Arrighi, Giovanni, “The social and political economy of global turbulence,” New Left Review, 20, . Epstein, editor, Financialization and the World Economy. Financialization and the World Economy. Edited by Gerald A. Epstein, Professor of Economics and Co-Director, Political Economy Research Institute (PERI). Epstein () in his introduction to his edited book Financialization and the World Economy. 'here we will cast the net widely and define financialization.
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In the last thirty years, the economies of the world have undergone profound transformations. Some of musicmarkup.info). To take another example, holders of financial wealth (Epstein and Jayadev, Chapter 3). In a majority of. By Gerald A. Epstein; Abstract: Financialization – the increasing importance of financial markets, institutions and motives in the world economy – is. http://www musicmarkup.info (application/pdf). Related works. Financialization and the. World Economy. Edited by. Gerald A. Epstein. Professor of Economics and Co-Director ofthe. Political Economy Research Institute.
Changes in capitalism over the last three decades have been commonly characterized using a trio of terms: neoliberalism, globalization, and financialization. Although a lot has been written on the first two of these, much less attention has been given to the third. The financialization of capitalism—the shift in gravity of economic activity from production and even from much of the growing service sector to finance—is thus one of the key issues of our time. More than any other phenomenon it raises the question: has capitalism entered a new stage? I will argue that although the system has changed as a result of financialization, this falls short of a whole new stage of capitalism, since the basic problem of accumulation within production remains the same.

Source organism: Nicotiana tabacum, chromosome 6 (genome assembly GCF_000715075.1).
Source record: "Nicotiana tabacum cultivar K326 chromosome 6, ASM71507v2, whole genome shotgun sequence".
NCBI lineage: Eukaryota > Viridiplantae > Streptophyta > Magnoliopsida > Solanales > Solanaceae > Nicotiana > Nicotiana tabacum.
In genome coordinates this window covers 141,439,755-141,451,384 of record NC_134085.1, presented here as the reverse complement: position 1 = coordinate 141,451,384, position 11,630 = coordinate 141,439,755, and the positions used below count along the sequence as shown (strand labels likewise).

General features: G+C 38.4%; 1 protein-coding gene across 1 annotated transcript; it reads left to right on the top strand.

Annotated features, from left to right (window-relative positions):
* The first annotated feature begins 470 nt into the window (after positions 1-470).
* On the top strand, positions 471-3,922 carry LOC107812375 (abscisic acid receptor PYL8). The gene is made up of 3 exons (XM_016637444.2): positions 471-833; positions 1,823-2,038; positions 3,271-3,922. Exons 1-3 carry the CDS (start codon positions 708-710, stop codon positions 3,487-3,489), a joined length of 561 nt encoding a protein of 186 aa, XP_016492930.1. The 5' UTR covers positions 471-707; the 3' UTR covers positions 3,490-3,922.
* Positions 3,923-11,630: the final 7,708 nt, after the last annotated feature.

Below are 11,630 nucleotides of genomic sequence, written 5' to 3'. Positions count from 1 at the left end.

Since the global credit derivatives market the global market in credit risk transfer instruments has grown at a rate of over percent per year. Although studies have shown that the profits of financial corporations have grown relative to nonfinancial corporations in the United States in recent decades, there is no easy divide between the two since nonfinancial corporations are also heavily involved in capital and money markets.
Yet, the coalescence of nonfinancial and financial corporations makes it difficult to see this as constituting a division within capital itself. The gap between the top and the bottom of society in financial wealth and income has now reached astronomical proportions. In the United States in the top 1 percent of holders of financial wealth which excludes equity in owner-occupied houses owned more than four times as much as the bottom 80 percent of the population.
Recent history suggests that rapid increases in inequality have become built-in necessities of the monopoly-finance capital phase of the system.
This requires heightened exploitation and a more unequal distribution of income and wealth, intensifying the overall stagnation problem. This has allowed homeowners to maintain their lifestyles to a considerable extent despite stagnant real wages by borrowing against growing home equity.